In memory of Kenneth Weishuhn, age 14 →
Kenneth Weishuhn, a gay 14-year-old high school freshman from Iowa, died by suicide this weekend, and bullying at school is suspected to have played a role.
Kenneth’s friends rejected him when he came out to them about a month ago. Bullies created an anti-gay hate group on Facebook and added Kenneth’s friends as members, and he eventually received death threats over the phone.
According to Kenneth’s mother Jeannie, those South O’Brien boys were given a warning, but she was never contacted by the school. She’s unsure whether she’ll press charges against the students she says drove her son to his death.
“I really don’t want to ruin somebody else’s life, or take someone else’s son or daughter from them. But, I don’t know what it’s going to take to get it to stop,” said Chambers.
His funeral will be held Thursday. Rest peacefully, Kenneth. I’m so sorry we couldn’t help you in time.
If you or someone you know needs help, please call The Trevor Project’s lifeline at 1-866-488-7386. Suicide is preventable and there are resources available to help you get through it.
"I think lots of people in our world were probably bullied. I think that maybe you know it’s one of those kinds of experiences that helps one be empathetic. I think empathy is required to act."
Lee Hirsch, director of the documentary Bully
, which is now playing in theaters, on how he was bullied as a kid. Read the full Advocate.com interview here
. (via gaywrites
Don't Say Gay bill passes in committee →
#don't say gay
The infamous Don’t Say Gay bill in Tennessee, once nearly long gone, is gaining momentum once again.
The bill made it out of a committee yesterday and now heads to the House for a full vote, though Republican governor Bill Haslam says he doesn’t believe it should be a priority at the moment. More from The Advocate:
He also seemed unhappy to have what was called “the monkey bill” land in his lap last month. Instead of signing the law, which extends legal protections to teachers who want to discuss the possibility that creationism is real or that global warming isn’t, Haslam waited and waited and eventually let the law go into effect without his signature.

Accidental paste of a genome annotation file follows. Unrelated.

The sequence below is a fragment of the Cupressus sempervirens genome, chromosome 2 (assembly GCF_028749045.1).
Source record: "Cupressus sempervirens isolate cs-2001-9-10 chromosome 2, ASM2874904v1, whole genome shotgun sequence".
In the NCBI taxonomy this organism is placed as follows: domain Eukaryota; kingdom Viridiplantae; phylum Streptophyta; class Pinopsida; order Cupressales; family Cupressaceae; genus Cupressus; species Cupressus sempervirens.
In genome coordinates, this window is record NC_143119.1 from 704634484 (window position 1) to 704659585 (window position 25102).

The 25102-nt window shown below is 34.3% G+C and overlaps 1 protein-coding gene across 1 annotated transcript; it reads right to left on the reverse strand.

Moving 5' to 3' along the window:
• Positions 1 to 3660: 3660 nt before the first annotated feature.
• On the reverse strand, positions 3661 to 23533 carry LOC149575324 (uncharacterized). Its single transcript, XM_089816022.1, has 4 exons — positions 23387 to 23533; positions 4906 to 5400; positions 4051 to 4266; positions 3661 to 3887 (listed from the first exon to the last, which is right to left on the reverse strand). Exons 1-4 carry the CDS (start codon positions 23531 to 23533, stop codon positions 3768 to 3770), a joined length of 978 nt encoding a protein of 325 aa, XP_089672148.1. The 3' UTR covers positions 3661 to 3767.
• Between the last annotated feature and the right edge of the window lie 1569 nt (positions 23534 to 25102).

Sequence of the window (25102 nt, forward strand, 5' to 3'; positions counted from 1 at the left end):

Last time around, the House ran out of time to vote on the “don’t say gay” law while the Senate actually passed it. It would bar teachers and administrators from any talk of homosexuality before high school and violators would face fines and jail time. Backers of the bill don’t appear to be backing down.
I will be so furious if this goes through. I’m shocked that Tennessee has nothing better to do than impose these harsh judgements and homophobic rules on students.
Saudi Arabian schools move to ban "gays and tomboys" →
The government in Saudi Arabia has put forth efforts to ban gays and masculine-appearing women from schools to fight homosexuality, according to reports from Saudi Arabia. Details from the news source:
The Commission for the Promotion of Virtue and Prevention of Vice, the most feared law enforcement authority in the oil-rich country, has been asked to enforce the new orders, Sharq Arabic language daily said.
“Instructions have been issued to all public schools and universities to ban the entry of gays and tom boys and to intensify their efforts to fight this phenomenon, which has been promoted by some websites,” it said.
The paper did not make clear who issued those instructions but said gay and tom boy students can go back to schools and universities if they prove they have been corrected and have stopped such practices.
I don’t even know where to start on how wrong this is. How can you possibly justify keeping kids out of school for something like sexuality, let alone appearance? We need someone to step in, and we need it now. This is inexcusable.
Kansas House approves discriminatory "religious exemption" bill →
The House in Kansas yesterday voted 89-27 to pass a bill that allows people to “opt out” of the antidiscrimination laws that protect LGBT people by claiming these laws “violate their religious freedom.” It will now move to the Senate.
Essentially, a business, employer or the like could claim homosexuality was against their religion and therefore fire a gay employee or kick a gay renter out of a house based on their own beliefs. And this would be legal.
The idea for the bill, called the “Kansas Preservation of Religious Freedom Act,” came in reaction to the college town of Lawrence passing an anti-discrimination ordinance that included sexual orientation. The new state law would nullify that and any other local anti-discrimination ordinance that included sexual orientation by granting citizens the right to opt out if they felt it conflicted with their religious beliefs.
“I don’t think an ordinance should trump other people’s religious rights,” said Rep. Jan Pauls, a Democrat on the Judiciary Committee that heard testimony about the bill. During a forum earlier this year, Pauls gave an example to explain why she backs the bill, saying an employer should be allowed to fire a “cross dresser.”
Oh, this is scary. Why is it so difficult to understand that discrimination is never OK?